Car bombs in Iraq have targeted a market and a checkpoint north of Baghdad, killing more than a dozen people, as Iraq's prime minister vowed to punish the Islamic State militants who smashed ancient artifacts in their stronghold, the northern city of Mosul.
A car bomb exploded Saturday near the market in the town of Balad Ruz, northeast of Baghdad, killing at least five people and wounding at least 15 more. There were two blasts; the source of the second one is not clear.
Later, near the city of Samarra, a suicide bomber detonated at a military checkpoint, killing at least eight people. The Associated Press reports 15 others were wounded.
No one has claimed responsibility for the attacks.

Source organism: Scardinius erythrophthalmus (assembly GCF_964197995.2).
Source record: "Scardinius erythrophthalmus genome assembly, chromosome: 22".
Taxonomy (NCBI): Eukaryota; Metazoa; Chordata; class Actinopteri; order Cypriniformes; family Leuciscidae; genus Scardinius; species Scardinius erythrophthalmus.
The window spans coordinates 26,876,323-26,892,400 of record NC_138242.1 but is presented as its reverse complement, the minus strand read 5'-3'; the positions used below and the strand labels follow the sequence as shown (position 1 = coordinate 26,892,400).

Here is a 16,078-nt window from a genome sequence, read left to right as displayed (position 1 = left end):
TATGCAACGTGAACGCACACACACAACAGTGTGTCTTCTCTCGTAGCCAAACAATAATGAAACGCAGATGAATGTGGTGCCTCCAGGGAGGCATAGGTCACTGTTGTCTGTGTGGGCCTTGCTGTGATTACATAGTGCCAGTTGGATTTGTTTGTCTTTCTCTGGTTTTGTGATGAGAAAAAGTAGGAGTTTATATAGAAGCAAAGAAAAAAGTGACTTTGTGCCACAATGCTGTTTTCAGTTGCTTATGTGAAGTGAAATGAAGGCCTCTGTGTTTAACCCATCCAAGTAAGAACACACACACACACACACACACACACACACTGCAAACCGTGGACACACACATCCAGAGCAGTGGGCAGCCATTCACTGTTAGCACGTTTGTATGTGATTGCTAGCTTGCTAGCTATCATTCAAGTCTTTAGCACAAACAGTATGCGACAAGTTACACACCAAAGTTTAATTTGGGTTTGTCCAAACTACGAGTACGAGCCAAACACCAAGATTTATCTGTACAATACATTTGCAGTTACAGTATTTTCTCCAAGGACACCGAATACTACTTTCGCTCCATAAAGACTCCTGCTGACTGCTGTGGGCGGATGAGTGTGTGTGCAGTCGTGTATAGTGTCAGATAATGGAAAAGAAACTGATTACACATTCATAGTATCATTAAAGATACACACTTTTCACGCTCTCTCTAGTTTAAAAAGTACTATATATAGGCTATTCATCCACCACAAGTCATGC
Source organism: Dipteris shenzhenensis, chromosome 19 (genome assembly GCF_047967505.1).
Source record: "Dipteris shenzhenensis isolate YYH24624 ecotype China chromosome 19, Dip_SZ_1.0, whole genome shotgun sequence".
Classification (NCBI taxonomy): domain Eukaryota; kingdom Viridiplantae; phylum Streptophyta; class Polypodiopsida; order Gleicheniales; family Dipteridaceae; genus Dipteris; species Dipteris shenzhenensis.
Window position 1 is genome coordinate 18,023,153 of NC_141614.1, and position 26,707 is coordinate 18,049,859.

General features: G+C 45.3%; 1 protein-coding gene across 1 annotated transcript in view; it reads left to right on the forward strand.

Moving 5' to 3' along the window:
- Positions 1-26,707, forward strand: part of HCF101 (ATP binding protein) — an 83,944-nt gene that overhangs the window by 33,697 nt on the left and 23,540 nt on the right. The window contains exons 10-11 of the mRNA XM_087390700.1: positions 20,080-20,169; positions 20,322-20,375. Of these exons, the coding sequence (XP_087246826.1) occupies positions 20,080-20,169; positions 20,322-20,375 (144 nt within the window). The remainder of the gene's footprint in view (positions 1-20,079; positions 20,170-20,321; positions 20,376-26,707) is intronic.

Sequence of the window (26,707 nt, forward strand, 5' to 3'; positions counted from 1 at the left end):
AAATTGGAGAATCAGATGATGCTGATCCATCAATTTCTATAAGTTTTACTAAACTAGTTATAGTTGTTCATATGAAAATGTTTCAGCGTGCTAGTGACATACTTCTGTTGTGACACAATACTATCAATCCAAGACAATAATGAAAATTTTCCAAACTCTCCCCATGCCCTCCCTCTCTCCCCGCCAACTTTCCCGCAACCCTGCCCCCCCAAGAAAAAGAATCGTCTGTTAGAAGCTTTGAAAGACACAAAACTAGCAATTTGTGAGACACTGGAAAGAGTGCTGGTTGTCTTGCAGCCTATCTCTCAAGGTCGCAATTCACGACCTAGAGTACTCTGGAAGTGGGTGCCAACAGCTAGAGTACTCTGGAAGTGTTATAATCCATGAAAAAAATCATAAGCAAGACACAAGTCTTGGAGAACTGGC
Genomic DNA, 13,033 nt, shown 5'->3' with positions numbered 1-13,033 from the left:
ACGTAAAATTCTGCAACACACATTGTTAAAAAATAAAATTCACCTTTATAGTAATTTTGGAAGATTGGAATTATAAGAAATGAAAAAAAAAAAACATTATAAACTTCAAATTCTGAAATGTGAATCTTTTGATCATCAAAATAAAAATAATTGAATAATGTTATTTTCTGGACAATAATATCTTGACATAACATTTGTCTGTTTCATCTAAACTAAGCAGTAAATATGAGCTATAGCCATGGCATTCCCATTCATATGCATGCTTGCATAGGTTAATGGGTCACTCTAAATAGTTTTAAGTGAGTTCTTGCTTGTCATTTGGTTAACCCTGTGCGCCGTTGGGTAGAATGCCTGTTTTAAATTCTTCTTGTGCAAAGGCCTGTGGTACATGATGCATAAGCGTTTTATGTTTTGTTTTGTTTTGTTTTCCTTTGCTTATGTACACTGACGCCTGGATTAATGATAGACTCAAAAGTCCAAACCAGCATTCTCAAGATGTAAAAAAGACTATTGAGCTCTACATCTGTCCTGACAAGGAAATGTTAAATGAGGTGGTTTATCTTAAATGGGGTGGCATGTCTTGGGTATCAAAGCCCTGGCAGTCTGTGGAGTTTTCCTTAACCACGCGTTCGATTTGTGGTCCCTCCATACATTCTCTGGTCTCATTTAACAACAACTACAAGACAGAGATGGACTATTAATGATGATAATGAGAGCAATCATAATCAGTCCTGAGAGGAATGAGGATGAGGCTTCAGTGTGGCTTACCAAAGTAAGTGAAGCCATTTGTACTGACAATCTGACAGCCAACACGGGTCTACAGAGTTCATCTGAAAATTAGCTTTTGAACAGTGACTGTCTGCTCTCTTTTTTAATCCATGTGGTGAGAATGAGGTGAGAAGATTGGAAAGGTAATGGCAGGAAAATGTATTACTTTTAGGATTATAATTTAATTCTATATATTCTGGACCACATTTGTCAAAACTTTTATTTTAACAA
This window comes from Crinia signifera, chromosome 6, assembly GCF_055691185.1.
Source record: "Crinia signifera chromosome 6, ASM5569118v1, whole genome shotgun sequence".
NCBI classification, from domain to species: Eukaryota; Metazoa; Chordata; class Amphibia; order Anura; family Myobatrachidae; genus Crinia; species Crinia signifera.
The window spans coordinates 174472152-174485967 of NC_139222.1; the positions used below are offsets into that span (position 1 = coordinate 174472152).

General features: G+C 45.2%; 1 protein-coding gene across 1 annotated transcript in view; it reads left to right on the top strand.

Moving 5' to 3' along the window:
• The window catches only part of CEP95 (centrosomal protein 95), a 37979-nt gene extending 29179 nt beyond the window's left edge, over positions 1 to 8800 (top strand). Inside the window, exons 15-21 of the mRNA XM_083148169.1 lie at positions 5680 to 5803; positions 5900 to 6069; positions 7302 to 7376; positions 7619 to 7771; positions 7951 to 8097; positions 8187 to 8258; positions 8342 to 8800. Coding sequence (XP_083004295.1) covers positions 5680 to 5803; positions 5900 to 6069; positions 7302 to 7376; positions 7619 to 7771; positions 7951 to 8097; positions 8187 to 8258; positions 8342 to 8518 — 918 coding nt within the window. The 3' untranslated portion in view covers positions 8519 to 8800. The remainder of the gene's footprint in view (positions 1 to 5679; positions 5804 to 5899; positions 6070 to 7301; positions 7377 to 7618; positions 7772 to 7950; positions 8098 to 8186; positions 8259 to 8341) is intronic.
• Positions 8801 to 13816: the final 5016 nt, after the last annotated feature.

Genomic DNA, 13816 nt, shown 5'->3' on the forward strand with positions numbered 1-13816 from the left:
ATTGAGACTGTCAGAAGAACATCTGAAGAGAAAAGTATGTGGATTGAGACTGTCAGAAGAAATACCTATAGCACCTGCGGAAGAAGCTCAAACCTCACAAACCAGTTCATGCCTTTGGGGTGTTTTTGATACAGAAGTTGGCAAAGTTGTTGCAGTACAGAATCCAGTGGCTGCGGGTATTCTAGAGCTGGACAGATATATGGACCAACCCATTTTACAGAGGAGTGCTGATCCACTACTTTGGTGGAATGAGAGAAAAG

Meanwhile Iraq's Prime Minister, Haider al-Abadi, has vowed to track down and punish the Islamic State fighters who posted online videos of themselves smashing rare, ancient artifacts in Mosul. Al-Abadi called the perpetrators "barbaric, criminal terrorists" and said they are trying to destroy the heritage of mankind and Iraqi civilization.
Islamic State fighters have previously destroyed Christian and Muslim shrines, saying the images are symbols of idolatry.
Mosul, Iraq's second-largest city, fell to IS forces as they overran parts of Syria and Iraq in 2014.